PA Department of Agriculture Urban Agriculture Grants Available
On February 26th Pennsylvania Department of Agriculture Secretary Russell Redding announced the opening of the 2020-21 PA Farm Bill’s $500,000 Urban Agriculture Grant Program to address food deserts in urban areas through the expansion of agricultural infrastructure. The program has the added intention of creating opportunities for hands-on learning and community building through the shared experience of growing fresh, local produce.
“In 2020 we saw the sad result of the reality of food apartheids as people in urban communities without access to fresh, nutritious food were disproportionately affected by COVID-19,” said Redding. “Nutrition and health – strong immune systems and susceptibility to disease – are inextricably linked. COVID-19 compounded upon years of lack of access to nutritious food and minority urban communities were hit hard by the pandemic.”
The release noted that two types of grants can be awarded: “microgrants” and “collaboration” grants. Microgrants of up to $2,500 in matching funds can be used for one-time projects or a single entity applicant. Collaboration grants (up to $50,000 in matching funds) “demonstrate cooperative or regional efforts which share resources, aggregate agricultural products or producers, promote the sharing of resources among agricultural entities, and support community development.”
One example of a project that benefits from the grant is First Light Project, which uses hydroponic technology on farms throughout Philadelphia to grow and sell leafy greens and herbs. They train and employ residents to “operate the hydroponic farm, address food insecurity, inspire the community, and support the local economy.” The project utilized their $37,884 Urban Ag Grant funds to offset the cost of a full-scale hydroponic farm in the Philabundance Warehouse. A number of ELCA Lutheran hunger ministries in the Philadelphia area have strong connections to Philabundance. When the development is complete the farm will employ five local community members, four high school interns, and is expected to produce nearly 100,000 pounds of fresh produce annually. Of this produce, the farm is committed to donating at least 10% directly to community partners to reduce food insecurity in Philadelphia.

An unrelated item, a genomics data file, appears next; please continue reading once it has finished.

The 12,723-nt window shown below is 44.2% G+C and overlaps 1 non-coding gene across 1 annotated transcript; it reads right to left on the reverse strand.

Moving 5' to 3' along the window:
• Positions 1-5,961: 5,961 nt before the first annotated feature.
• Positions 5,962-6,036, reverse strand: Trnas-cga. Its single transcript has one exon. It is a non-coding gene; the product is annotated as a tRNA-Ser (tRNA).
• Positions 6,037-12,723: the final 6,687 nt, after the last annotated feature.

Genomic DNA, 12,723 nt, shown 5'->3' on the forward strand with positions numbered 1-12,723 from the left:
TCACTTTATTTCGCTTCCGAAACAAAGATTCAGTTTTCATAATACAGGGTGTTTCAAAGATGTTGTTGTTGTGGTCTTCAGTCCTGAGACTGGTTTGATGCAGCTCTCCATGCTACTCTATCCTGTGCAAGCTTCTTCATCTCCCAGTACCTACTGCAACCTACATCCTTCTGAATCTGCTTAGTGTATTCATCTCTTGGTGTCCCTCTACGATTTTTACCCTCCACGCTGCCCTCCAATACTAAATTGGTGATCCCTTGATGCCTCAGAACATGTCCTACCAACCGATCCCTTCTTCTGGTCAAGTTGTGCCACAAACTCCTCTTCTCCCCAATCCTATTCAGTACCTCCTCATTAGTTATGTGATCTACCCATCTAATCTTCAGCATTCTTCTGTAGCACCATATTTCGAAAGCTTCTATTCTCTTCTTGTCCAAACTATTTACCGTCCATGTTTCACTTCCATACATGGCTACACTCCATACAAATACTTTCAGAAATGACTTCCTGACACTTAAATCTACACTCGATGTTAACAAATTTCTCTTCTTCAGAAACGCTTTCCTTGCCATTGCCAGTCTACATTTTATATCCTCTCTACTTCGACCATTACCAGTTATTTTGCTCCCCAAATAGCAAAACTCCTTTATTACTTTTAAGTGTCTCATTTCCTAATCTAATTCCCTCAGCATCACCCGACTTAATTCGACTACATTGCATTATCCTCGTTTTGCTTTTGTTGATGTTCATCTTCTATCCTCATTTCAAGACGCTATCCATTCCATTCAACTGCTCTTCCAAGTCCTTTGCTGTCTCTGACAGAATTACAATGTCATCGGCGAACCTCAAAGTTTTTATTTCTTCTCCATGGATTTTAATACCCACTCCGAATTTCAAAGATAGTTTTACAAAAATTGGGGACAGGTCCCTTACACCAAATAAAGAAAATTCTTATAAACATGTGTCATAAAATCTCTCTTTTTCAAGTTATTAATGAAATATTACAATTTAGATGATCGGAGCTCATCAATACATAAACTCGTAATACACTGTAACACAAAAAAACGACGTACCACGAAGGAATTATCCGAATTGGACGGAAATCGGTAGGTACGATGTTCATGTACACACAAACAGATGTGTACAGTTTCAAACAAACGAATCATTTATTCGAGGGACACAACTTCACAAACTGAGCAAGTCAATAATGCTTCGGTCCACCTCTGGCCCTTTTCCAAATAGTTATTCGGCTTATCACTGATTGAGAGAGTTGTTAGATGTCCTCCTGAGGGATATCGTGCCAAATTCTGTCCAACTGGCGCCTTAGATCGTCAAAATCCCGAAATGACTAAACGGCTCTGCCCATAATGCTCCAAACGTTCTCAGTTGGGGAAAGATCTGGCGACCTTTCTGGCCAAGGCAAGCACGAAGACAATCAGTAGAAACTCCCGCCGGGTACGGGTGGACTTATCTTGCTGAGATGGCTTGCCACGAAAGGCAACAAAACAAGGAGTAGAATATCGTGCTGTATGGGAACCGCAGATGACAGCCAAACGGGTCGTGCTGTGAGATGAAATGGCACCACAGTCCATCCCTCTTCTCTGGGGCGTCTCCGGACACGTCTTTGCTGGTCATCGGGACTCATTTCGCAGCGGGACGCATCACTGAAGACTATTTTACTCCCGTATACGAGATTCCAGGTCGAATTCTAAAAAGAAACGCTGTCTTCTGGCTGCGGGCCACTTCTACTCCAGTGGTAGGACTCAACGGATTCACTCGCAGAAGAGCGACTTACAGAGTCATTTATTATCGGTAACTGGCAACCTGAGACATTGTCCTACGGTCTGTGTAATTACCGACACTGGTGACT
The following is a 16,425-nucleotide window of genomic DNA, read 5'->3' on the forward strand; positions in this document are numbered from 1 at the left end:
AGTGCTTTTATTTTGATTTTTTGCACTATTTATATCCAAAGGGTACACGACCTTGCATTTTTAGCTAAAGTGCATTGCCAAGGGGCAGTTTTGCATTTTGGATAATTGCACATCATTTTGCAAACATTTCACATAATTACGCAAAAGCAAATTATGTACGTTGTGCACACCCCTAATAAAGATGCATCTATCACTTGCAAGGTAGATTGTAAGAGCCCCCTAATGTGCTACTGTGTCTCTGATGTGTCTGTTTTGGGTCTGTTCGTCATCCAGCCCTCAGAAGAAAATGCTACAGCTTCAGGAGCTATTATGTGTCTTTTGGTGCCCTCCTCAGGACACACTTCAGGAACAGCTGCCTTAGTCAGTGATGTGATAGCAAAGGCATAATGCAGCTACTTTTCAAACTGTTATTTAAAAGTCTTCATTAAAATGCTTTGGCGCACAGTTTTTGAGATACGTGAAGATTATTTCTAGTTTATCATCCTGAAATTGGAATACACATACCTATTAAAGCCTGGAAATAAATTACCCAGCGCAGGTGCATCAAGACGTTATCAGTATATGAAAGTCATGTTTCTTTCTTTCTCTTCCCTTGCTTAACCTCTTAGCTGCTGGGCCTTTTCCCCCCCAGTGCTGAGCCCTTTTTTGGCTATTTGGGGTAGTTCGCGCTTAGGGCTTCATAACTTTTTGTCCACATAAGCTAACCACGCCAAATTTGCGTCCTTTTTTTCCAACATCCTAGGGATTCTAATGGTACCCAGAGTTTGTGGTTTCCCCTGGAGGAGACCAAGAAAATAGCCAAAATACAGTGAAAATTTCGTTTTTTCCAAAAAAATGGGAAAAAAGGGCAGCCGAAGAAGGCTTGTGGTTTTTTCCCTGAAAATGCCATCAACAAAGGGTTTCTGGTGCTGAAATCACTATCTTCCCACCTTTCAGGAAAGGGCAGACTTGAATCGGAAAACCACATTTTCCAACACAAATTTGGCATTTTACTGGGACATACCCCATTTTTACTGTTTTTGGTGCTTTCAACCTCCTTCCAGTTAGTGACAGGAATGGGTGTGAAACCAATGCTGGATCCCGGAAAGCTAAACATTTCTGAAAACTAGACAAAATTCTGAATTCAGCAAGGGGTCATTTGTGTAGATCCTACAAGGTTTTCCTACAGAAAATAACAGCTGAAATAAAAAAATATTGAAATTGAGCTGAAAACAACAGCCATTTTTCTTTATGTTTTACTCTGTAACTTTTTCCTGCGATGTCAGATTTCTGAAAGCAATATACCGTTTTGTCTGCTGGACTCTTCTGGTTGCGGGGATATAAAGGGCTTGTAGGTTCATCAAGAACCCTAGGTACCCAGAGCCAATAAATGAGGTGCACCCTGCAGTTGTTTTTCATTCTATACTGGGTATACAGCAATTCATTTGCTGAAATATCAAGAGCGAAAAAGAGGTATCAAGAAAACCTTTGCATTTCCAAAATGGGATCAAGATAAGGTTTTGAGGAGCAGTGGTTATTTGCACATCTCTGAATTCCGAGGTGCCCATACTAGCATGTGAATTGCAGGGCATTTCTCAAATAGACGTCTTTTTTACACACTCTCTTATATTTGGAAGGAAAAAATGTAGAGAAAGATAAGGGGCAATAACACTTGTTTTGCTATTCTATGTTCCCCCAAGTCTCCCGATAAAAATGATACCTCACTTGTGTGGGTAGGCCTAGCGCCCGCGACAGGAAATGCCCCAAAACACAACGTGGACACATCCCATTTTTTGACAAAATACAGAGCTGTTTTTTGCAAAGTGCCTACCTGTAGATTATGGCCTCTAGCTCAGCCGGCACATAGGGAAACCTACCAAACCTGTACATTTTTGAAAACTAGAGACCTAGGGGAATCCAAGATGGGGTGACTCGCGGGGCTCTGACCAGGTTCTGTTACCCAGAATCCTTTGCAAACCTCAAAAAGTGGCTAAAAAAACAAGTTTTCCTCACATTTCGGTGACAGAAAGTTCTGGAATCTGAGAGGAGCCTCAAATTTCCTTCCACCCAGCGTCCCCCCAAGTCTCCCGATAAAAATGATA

“This pandemic has focused our attention on inequities, but it has also sharpened our focus on the important role urban and community gardens play in our commonwealth’s food system,” added Redding. “This funding for urban ag projects will strengthen the resiliency of urban communities across Pennsylvania and the food that grows from these projects will nourish those in need, together breaking down the walls of food apartheid.”
Our ELCA Social Statement on “Economic Life: Sufficient, Sustainable Livelihood for All” reminds us that community wellbeing is dependent upon the gifts of its members and the strength and resiliency of the projects they undertake.
“Instead of a top-down approach focused on a community’s deprivation and its lack of economic growth, effective community development draws upon its assets and emphasizes quality and diverse production. Effective policies build and enhance a community’s social relationships, values, and institutions, which together can further economic development. Local residents determine the future of their community by initiating, supporting, and sustaining new projects. Their capacities, skills, and assets help shape the vision and plan for the community.”
The Urban Agriculture Grant Program may be one such way that those interested in addressing hunger and supporting sustainable agriculture can create a strong and enduring means of doing so.